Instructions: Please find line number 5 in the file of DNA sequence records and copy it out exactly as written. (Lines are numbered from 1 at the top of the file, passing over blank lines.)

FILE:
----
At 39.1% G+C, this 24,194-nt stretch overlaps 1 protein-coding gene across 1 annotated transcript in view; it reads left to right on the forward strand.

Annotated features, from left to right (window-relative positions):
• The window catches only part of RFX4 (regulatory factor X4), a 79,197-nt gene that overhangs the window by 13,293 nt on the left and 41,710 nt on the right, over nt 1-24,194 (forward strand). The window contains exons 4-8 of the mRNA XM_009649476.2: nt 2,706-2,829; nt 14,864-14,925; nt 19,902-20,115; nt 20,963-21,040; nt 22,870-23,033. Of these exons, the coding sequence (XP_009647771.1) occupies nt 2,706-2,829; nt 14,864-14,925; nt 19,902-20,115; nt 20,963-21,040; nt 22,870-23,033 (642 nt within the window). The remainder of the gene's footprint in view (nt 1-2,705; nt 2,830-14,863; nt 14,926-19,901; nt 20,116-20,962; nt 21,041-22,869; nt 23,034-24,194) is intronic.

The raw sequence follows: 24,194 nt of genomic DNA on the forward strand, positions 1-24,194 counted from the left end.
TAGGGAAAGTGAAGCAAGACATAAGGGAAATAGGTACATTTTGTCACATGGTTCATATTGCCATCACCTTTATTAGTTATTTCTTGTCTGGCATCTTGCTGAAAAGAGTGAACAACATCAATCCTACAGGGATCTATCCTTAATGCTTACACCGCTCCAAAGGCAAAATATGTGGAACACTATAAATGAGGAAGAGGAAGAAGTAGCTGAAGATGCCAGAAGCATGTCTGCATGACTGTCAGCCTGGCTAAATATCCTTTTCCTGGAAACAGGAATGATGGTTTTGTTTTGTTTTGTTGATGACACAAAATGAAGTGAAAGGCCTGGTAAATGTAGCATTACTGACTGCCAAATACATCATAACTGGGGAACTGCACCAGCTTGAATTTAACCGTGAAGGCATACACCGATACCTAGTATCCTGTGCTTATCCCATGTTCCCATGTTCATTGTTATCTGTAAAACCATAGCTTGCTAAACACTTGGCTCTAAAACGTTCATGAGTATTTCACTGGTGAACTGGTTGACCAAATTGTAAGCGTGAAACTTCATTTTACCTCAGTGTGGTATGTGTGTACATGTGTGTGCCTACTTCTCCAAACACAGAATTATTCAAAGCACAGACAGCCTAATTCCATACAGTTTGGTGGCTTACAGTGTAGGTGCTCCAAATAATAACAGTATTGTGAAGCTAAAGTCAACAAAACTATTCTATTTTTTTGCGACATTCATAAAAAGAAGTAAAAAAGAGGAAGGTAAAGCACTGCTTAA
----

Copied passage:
TAGGGAAAGTGAAGCAAGACATAAGGGAAATAGGTACATTTTGTCACATGGTTCATATTGCCATCACCTTTATTAGTTATTTCTTGTCTGGCATCTTGCTGAAAAGAGTGAACAACATCAATCCTACAGGGATCTATCCTTAATGCTTACACCGCTCCAAAGGCAAAATATGTGGAACACTATAAATGAGGAAGAGGAAGAAGTAGCTGAAGATGCCAGAAGCATGTCTGCATGACTGTCAGCCTGGCTAAATATCCTTTTCCTGGAAACAGGAATGATGGTTTTGTTTTGTTTTGTTGATGACACAAAATGAAGTGAAAGGCCTGGTAAATGTAGCATTACTGACTGCCAAATACATCATAACTGGGGAACTGCACCAGCTTGAATTTAACCGTGAAGGCATACACCGATACCTAGTATCCTGTGCTTATCCCATGTTCCCATGTTCATTGTTATCTGTAAAACCATAGCTTGCTAAACACTTGGCTCTAAAACGTTCATGAGTATTTCACTGGTGAACTGGTTGACCAAATTGTAAGCGTGAAACTTCATTTTACCTCAGTGTGGTATGTGTGTACATGTGTGTGCCTACTTCTCCAAACACAGAATTATTCAAAGCACAGACAGCCTAATTCCATACAGTTTGGTGGCTTACAGTGTAGGTGCTCCAAATAATAACAGTATTGTGAAGCTAAAGTCAACAAAACTATTCTATTTTTTTGCGACATTCATAAAAAGAAGTAAAAAAGAGGAAGGTAAAGCACTGCTTAA